The old lady was in black, and was dusting. That was her daily occupation. She travelled about the house with a duster in her pocket, and when the duster became dirty she took her pocket-handkerchief and dusted with that; and it was also black. She had been an energetic woman in her youth, and now that she suffered from her heart, was impatient at not being allowed to do as much as she had been wont. She had made an excellent housekeeper to Mr. Pennycomequick. When he was short of domestics she turned her hand to anythingcooked, did housework, needleworkwould have cleaned the knives and boots if the boy had failed. The deficiency in servants was not an extraordinary event. In a manufacturing district few girls care to enter domestic service and submit to its restraints, when they can earn their livelihood at the mills, and have the evenings to themselves in which to meet their friends. When Mr. Pennycomequick's establishment was complete, she spent her day in making up for the deficiencies of the domesticsputting straight what they had crooked, cleaning out corners they had neglected, brushing down cobwebs they had overlooked, detecting breakages they had made, and repairing rents they had effected in household linen. She was not a good-looking woman, but the likeness of the two girls to her was traceable; moreover, she must have had at one time auburn hair, for though her hair was much darker now, it had in it glints of red copper. Her heart-complaint had given to her face a waxy, even greenish tint, and her lips were leaden. On being introduced to her, Philip felt somewhat ashamed of not having made her acquaintance before, because he had allowed himself to be influenced by Mrs. Sidebottom's prejudice. His aunt had treated the widow with studied indifference, and when noticing her, behaved towards her with superciliousness. Mrs. Cusworth had accordingly kept very much to herself in the rooms allotted to her use. Janet was fired with indignation at the discourtesy shown to her mother; she wished to defy Mrs. Sidebottom, but her mother bade her remember that now this lady was in authority, and that she and her daughters remained in the house upon sufferance only. Philip bowed on entering, and apologized somewhat lamely for not having made the lady's acquaintance earlier, and then, turning, saw Salome glide out of the room with her arm in that of her sister. The girl rightly understood that Philip desired to speak with Mrs. Cusworth alone. He proceeded at once to cross-question her on the subject of the will.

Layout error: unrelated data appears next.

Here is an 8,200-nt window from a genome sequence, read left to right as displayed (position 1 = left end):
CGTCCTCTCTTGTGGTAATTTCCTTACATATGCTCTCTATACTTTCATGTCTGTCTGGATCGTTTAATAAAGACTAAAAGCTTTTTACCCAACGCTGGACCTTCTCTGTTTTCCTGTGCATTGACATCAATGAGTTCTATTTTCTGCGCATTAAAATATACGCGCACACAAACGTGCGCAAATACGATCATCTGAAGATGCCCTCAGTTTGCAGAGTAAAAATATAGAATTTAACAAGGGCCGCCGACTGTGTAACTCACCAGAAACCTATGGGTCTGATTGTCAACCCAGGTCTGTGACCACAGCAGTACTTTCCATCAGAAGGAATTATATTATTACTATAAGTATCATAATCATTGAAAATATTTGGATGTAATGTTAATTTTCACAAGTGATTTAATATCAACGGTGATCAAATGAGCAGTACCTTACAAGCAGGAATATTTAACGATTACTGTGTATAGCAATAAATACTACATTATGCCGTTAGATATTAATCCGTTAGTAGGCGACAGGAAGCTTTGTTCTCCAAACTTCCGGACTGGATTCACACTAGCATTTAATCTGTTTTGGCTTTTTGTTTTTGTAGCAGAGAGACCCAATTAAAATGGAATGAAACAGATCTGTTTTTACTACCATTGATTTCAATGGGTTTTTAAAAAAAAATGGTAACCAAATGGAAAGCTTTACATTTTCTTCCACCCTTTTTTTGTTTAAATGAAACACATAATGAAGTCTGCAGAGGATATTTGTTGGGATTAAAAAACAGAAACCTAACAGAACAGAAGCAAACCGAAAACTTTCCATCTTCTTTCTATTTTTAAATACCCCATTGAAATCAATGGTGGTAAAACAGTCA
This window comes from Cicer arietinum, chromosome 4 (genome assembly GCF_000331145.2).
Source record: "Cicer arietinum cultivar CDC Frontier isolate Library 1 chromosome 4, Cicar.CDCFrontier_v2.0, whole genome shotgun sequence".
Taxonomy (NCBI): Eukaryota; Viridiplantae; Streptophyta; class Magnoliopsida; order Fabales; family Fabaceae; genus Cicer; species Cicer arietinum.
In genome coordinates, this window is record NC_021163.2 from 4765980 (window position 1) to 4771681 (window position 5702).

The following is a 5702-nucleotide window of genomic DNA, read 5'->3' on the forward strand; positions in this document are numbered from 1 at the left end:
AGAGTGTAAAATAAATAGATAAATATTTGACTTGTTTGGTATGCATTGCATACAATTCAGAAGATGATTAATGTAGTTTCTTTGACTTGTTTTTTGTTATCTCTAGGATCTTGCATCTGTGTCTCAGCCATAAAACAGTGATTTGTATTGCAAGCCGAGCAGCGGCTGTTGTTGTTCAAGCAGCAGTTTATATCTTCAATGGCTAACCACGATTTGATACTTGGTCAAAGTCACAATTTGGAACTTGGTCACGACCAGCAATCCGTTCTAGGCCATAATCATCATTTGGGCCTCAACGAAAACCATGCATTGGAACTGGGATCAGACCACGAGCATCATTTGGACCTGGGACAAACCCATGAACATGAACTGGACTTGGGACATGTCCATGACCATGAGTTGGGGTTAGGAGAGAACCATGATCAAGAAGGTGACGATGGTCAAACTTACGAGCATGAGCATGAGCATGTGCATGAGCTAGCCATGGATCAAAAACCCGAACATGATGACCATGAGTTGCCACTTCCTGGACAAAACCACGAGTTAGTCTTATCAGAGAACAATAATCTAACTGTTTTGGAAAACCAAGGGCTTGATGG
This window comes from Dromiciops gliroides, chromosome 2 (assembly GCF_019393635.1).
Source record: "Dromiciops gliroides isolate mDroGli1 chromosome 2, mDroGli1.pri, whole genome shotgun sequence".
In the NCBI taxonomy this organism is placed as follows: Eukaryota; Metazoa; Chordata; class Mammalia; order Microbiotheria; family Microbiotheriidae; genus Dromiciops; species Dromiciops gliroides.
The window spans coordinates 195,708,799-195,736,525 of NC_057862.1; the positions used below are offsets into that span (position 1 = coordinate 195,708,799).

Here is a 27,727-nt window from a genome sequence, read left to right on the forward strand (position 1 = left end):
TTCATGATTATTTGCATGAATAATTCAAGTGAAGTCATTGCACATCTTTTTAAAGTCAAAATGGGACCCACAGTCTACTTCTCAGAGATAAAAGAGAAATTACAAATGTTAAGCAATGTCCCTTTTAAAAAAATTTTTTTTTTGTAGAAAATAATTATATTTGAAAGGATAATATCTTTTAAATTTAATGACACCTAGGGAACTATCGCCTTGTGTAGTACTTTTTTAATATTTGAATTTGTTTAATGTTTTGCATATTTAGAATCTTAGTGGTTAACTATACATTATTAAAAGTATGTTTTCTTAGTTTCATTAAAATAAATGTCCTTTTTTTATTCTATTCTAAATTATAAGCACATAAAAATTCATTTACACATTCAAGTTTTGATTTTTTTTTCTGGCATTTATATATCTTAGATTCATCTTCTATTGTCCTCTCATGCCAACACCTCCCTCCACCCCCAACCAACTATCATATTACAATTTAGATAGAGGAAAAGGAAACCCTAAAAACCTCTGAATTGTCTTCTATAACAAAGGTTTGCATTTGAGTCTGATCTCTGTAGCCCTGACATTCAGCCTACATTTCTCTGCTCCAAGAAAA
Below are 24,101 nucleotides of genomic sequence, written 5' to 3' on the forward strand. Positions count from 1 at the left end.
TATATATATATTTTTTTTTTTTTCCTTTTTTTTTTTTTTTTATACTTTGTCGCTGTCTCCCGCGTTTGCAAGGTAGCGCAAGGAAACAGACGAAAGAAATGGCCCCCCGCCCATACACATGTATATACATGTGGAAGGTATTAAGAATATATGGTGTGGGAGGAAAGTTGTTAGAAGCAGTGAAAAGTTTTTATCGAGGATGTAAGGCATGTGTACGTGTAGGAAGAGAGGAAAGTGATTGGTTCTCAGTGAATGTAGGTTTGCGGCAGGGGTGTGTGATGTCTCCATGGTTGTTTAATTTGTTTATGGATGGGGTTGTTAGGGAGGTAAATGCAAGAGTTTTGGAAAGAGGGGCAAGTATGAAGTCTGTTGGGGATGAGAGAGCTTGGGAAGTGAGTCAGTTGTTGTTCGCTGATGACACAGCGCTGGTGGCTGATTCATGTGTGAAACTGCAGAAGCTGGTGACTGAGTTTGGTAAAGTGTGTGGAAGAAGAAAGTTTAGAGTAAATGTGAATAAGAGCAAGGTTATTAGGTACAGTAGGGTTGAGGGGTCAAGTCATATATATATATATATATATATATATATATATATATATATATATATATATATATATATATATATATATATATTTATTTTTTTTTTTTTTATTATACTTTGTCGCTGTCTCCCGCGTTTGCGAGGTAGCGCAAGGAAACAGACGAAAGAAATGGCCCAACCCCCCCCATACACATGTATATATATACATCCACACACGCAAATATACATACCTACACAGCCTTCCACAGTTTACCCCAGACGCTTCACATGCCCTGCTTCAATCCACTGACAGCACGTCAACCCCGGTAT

Editore Library Of Alexandria
Formato Ebook con Adobe DRM
EAN-13 9781465608550 9781465608550